From darkness, he emerged to build a dynasty second to none. He is the “Deadman.” He is the “Lord of Darkness.” He is The Undertaker. The mysterious Superstar from Death Valley was unveiled to WWE audiences at the 1990 Survivor Series. Over the next two decades, the “Deadman’s” domination in the ring led to multiple World Championships, as well as a 22-1 record at WrestleMania.
The Undertaker knows all about paying his dues, and that work ethic is evident in his ring work to this day. Back in the mid-1980s, before the era of slick developmental programs, entering the professional wrestling industry could be a major hassle, a matter of dealing with shady con men and rough characters just to catch a break.
It was no different for Mark Calaway. In Bodyslams!: Memoirs of a Wrestling Pitchman, longtime ring announcer Gary Michael Cappetta, a friend of Calaway’s during the early years, shares the story of how Calaway—who had just graduated from Waltrip High School in Houston, Texas—borrowed $2,000 from his brother in order to attend Buzz Sawyer’s training school (at the recommendation of Len “The Grappler” Denton). Sawyer, according to Cappetta, skipped town with all the trainees’ money, and Calaway learned his first valuable lesson in the wrestling business. A few years later, both individuals wound up in World Championship Wrestling (WCW) at the same time and Calaway had it in his head to pound Sawyer’s face in, but was ultimately talked out of it.
He then contacted World Class Championship Wrestling (WCCW) promoter Fritz Von Erich, who referred him to Don Jardine, otherwise known as The Spoiler. Jardine encouraged Calaway to incorporate agility and high-impact moves into his repertoire, instead of relying simply on his size. The Undertaker’s old-school walk along the top rope is a tribute to the late Jardine. Calaway then signed on with World Class, where—as the masked Texas Red—Bruiser Brody beat him up in his debut match. Calaway realized that Brody was doing him a favor by teaching him respect for the business. It seemed that Brody set himself as a role model for Calaway, who would later draw comparisons with the Albuquerque wildman not only in terms of size, but ring style and mystique. Even the Texas Red persona was patterned after Brody’s masked alter-ego, Red River Jack.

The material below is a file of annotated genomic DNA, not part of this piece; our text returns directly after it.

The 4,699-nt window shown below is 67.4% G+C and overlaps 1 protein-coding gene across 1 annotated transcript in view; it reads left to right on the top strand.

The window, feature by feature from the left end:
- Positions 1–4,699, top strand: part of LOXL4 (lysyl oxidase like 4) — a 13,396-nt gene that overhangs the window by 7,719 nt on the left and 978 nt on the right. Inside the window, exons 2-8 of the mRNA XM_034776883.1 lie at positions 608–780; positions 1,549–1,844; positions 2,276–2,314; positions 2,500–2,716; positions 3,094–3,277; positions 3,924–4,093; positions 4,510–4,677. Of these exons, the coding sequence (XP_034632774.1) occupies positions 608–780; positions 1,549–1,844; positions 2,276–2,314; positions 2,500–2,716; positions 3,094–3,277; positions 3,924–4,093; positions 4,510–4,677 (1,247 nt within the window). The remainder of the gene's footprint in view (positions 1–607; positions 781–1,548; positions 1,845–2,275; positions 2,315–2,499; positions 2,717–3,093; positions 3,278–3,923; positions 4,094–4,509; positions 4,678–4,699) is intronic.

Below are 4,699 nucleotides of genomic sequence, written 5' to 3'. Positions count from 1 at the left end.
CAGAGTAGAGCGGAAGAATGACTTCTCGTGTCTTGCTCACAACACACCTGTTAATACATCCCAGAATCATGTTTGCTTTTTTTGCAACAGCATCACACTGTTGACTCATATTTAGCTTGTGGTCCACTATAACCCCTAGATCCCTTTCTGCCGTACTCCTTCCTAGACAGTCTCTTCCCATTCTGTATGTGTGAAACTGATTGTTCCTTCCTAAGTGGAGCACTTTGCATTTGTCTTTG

Here’s an interesting side note about his debut: Texas Red was managed by Percival Pringle III, who would later become known as Paul Bearer.
As Texas Red, Calaway was briefly affiliated with Pringle, alongside such stablemates as Rick Rude, The Dingo Warrior (who would later be known as Ultimate Warrior), Cactus Jack Manson (also known as Mick Foley), and strongman Ted Arcidi. In the spring of 1987, Red recognized a golden opportunity when World Class officials announced that the promotion would be resurrecting the Texas Tag Team Championship, which had been vacant since Chris Adams and Gino Hernandez had abandoned it in 1985.
Red joined forces with Arcidi, who was most famous for his brief run in the World Wrestling Federation and appearance in the WWF and NFL Battle Royal at WrestleMania 2, to defeat his two mentors, Brody and Spoiler, in the opening round of the tournament. If that win wasn’t impressive enough, they went on to defeat the ultra-popular Fantastics—Bobby Fulton and Tommy Rogers—in the semifinals.
On the other side of the bracketing, Tony Atlas and Skip Young had overcome Brian Adias and Al Perez in the opening round, and defeated Killer Brooks and Len Denton in the second round. In the end, the combined experience of Atlas and Young paid off, and they beat Red and Arcidi in the tournament final on June 29, 1987 in Fort Worth, Texas.
During these early years with World Class, Calaway also had been attending Angelina College in Lufkin, Texas, on a basketball scholarship, and went on to Texas Wesleyan University in Fort Worth, where he played basketball and studied sports management.
By 1988, Calaway was able to pursue wrestling full-time. While Calaway had been fortunate to compete in World Class during its boom period, which included an overseas tour to South Africa, he was anxious to experiment with new identities. After a few appearances as The Commando in Central Illinois Wrestling, he was ready for the big break that was about to come in Memphis, Tennessee.